Man’s Best Friend May Spot COVID-19
Dogs bring people great comfort. Many of us would feel like our lives were missing something without dogs. In addition to companionship, they also help us get more exercise than we might otherwise have in our days. They help people with disabilities live fuller lives. Police and the military use them to assist them in their work. And, they can smell at least a dozen human diseases.
With that last fact in mind, a trial in the UK is looking into whether dogs may be able to smell COVID-19. The dogs in the study are already trained. They are airport sniffers who are usually looking for weapons, drugs and other things that cannot be brought onto planes. Many respiratory diseases and various fevers have recognizable scents. The researchers are hoping that COVID-19’s smell unique enough for the dogs to pick out.
The six dogs in the trial are all cocker spaniels or labradors and are being called “The Super Six.” They are being trained by a charity organization called Medical Detection Dogs. Prof. James Logan, from the London School of Hygiene and Tropical Medicine, is leading the research. The researchers are currently collecting the face masks and socks of people with COVID-19 for the dogs to smell.
One of the most significant problems facing the research is figuring out a way to protect the dogs from becoming ill. While it is rare, some canines have contracted COVID-19. “In principle, we’re sure that dogs could detect COVID-19. We are now looking into how we can safely catch the odor of the virus from patients and present it to the dogs,” said Claire Guest, CEO and co-founder of Medical Detection Dogs.
“It builds upon years of research that we’ve already done as a team to demonstrate that people who have a malaria infection have a distinctive body odor and we’ve shown that dogs can be trained to detect that with very high accuracy,” said Prof Logan.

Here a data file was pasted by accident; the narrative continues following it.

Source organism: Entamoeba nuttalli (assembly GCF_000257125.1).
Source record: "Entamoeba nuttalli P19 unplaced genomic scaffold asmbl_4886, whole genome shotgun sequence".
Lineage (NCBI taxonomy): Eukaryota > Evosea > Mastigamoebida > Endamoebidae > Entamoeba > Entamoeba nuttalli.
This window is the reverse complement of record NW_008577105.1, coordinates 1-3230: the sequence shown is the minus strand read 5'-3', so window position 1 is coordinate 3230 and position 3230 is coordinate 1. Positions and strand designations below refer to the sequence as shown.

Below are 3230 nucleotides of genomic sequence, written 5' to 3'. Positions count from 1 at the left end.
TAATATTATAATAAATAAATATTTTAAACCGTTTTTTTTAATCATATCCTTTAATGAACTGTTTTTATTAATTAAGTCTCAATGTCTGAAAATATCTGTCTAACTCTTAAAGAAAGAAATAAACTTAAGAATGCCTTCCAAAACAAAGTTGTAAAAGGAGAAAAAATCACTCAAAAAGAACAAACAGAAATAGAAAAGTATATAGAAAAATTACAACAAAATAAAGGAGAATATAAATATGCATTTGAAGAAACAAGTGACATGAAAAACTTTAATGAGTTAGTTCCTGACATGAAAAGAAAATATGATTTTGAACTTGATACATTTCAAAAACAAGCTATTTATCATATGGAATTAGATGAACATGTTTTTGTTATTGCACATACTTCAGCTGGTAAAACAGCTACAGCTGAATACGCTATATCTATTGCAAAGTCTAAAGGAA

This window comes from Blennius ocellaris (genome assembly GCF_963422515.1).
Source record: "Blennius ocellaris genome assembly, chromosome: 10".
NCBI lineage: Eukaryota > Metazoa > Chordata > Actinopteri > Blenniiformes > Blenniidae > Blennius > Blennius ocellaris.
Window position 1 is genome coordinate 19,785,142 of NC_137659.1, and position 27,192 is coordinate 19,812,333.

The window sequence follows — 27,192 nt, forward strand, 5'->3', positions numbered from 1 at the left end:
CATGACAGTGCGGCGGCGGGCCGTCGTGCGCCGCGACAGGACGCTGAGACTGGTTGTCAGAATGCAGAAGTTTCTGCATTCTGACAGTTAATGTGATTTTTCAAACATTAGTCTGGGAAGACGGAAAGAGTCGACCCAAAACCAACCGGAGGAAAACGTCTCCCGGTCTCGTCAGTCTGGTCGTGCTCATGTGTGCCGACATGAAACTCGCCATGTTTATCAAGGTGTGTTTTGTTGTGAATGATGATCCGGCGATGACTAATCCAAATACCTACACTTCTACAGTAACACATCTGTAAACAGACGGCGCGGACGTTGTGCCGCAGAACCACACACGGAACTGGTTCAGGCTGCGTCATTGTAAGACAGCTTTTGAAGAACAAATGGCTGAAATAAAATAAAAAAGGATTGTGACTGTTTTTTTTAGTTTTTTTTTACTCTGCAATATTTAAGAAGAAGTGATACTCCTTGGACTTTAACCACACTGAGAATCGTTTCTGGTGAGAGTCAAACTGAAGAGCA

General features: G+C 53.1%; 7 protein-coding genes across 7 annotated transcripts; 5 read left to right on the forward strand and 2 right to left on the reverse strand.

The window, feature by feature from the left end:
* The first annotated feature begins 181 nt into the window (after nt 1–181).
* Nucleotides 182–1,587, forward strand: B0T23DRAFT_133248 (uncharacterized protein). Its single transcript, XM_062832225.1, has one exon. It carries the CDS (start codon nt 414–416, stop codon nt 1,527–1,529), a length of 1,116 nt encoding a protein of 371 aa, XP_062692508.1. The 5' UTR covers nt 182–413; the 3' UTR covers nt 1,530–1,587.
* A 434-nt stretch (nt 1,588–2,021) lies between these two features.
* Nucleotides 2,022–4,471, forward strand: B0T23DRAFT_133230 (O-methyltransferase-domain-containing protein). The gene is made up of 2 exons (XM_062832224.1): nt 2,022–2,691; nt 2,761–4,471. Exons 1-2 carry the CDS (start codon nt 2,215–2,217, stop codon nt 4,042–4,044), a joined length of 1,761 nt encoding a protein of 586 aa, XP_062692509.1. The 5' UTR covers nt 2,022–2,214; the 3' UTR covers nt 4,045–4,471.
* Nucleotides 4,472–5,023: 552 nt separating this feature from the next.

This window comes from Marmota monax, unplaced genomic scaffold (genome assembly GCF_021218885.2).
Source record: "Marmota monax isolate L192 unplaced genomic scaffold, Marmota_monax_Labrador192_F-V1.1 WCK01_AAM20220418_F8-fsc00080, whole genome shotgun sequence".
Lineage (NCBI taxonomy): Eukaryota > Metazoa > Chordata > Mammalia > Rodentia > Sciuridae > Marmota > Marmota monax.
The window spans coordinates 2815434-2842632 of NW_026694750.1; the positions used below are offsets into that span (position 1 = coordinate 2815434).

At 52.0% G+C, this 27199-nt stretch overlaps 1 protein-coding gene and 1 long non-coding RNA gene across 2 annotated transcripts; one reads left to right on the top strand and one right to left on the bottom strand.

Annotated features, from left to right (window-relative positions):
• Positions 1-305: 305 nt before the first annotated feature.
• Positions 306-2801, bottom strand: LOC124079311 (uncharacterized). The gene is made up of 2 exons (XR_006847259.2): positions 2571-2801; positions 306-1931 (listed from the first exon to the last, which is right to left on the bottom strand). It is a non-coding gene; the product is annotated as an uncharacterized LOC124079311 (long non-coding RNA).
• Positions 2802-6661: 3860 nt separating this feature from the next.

The work could help people who have to fly and make quarantines after flights unnecessary. The dogs are each able to scan 250 people an hour. Then, people who the dogs identify as carrying COVID-19 could be quarantined while other travelers could be on their way. If successful, it would be more accurate than checking passenger’s temperature.
“The aim is that dogs will be able to screen anyone, including those who are asymptomatic, and tell us whether they need to be tested,” Ms. Guest said.
The dogs, if capable of sniffing out the virus, maybe trained within six to eight weeks. First, the researchers must find out if the smell of COVID-19 is unique enough for the dogs to smell it. Then, the dogs will be tested with people. After that, more dogs could be trained and then put to work.
This could be a boon to people who must travel now. Most of us are staying put for the moment. Only folks who need to travel are getting on planes. Making their lives easier seems like a big win. And, this would help as countries around the world start to reopen, allowing for safer travel between nations to cut down on the risk of COVID-19 traveling across borders. Much like dogs trained to smell contraband, the COVID-19 dogs may become a staple of airports to stop future outbreaks.